- A double-throw switch can be connected through a flip-flop (latch), with each throw connected to one flip-flop input. The flip-flop will remember the last switch position and hold it while the contacts settle. This approach was used by Micro Switch for their contact buffer circuits sold for use with PB series switches, but has yet to be observed in a keyboard.
- A resistor–capacitor (RC) filter can be used to smooth out the changes in current until the switch settles. This too is not known from any keyboards.
- Mercury switch contacts, as used in the Mercutronic line of switches from Mechanical Enterprises. Liquid conductive surfaces will presumably fuse instead of bounce hard, ensuring clean make and clean break.
- Timed delay: once a keystroke is detected, wait a defined period (e.g. 10 ms) for the switch contacts to settle. If the switch is still conducting after this period, the switch is successfully closed and the keystroke should be registered. If the switch is no longer conducting, then the keystroke could have been spurious (as a result of electromagnetic interference) or unintentional. Single-chip encoders extensively used this technique, pausing the scanning process to allow time for the switch to settle. Timed delay is trivial to implement in logic (both hardware and firmware) but it does come with a limitation: any key that continues to bounce beyond the expected limit will stop being filtered, leading to duplicate keystrokes being reported.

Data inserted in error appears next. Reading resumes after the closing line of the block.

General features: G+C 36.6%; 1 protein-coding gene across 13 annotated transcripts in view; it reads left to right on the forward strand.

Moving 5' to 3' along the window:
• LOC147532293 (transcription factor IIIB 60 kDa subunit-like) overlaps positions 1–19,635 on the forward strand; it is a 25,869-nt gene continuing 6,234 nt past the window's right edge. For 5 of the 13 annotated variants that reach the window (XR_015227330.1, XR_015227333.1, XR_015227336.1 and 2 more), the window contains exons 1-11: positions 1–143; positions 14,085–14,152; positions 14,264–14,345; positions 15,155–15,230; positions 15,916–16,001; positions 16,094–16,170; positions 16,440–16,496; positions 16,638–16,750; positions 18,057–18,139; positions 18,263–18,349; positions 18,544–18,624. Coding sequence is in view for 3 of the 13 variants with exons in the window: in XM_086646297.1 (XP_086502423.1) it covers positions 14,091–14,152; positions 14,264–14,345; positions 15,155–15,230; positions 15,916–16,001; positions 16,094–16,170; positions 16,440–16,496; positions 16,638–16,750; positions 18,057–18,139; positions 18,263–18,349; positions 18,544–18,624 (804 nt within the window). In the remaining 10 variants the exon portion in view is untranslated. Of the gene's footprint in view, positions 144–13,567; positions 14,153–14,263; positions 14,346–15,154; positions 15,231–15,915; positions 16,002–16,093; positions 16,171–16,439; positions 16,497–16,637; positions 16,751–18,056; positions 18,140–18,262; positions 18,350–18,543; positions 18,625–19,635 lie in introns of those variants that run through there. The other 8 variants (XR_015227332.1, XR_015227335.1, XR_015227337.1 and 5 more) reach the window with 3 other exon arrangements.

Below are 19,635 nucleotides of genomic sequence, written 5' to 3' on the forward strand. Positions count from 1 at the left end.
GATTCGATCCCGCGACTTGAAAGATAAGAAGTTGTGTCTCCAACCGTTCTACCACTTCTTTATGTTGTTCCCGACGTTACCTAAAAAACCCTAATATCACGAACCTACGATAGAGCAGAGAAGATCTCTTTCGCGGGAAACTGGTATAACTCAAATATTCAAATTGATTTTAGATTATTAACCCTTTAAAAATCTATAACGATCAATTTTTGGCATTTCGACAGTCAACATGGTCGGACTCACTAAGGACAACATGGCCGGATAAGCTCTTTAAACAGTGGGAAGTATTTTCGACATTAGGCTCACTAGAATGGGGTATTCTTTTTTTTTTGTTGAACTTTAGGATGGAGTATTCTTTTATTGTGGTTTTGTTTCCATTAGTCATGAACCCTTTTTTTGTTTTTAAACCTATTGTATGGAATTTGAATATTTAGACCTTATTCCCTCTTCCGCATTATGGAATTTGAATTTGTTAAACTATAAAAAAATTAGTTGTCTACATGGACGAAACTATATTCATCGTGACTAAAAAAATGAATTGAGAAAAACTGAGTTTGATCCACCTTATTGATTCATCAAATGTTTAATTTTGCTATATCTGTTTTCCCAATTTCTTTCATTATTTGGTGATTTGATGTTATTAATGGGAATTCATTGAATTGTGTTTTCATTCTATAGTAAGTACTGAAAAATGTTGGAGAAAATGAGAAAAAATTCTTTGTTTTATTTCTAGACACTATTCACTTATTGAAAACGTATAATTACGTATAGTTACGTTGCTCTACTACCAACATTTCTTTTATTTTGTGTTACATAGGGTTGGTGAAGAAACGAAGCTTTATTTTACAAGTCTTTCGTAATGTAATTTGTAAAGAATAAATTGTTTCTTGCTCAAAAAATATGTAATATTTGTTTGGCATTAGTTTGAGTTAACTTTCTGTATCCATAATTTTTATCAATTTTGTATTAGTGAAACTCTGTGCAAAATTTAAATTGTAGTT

The Ganssle Group has written a detailed article on contact bounce and various techniques that can be used to combat it, entitled Debouncing Contacts and Switches in Embedded Systems.
When the bounce time exceeds the time limit set by time-based debouncing, the bounce is referred to as “chatter”. Causes of chatter include an incorrect pairing of encoding logic and switches (where the switches by design are outside of the tolerance of the debounce logic) and switches that are out of tolerance due to manufacturing defects, damage or age. Switch contact cleaner can be used to restore chattering switches back to an acceptable bounce time.
The maximum bounce time of switch depends on its design. Reed switches have some of the lowest bounce times as the metal reeds are small, light and barely move, thus developing minimal momentum. Generally, reducing bounce time increases switch cost. Reed switches tend to have a bounce time under 2 ms, mechanical switches tend to have a maximum bounce time of 5 ms, and elastomeric types and cheap mechanical switches can have a longer limit of 20 ms.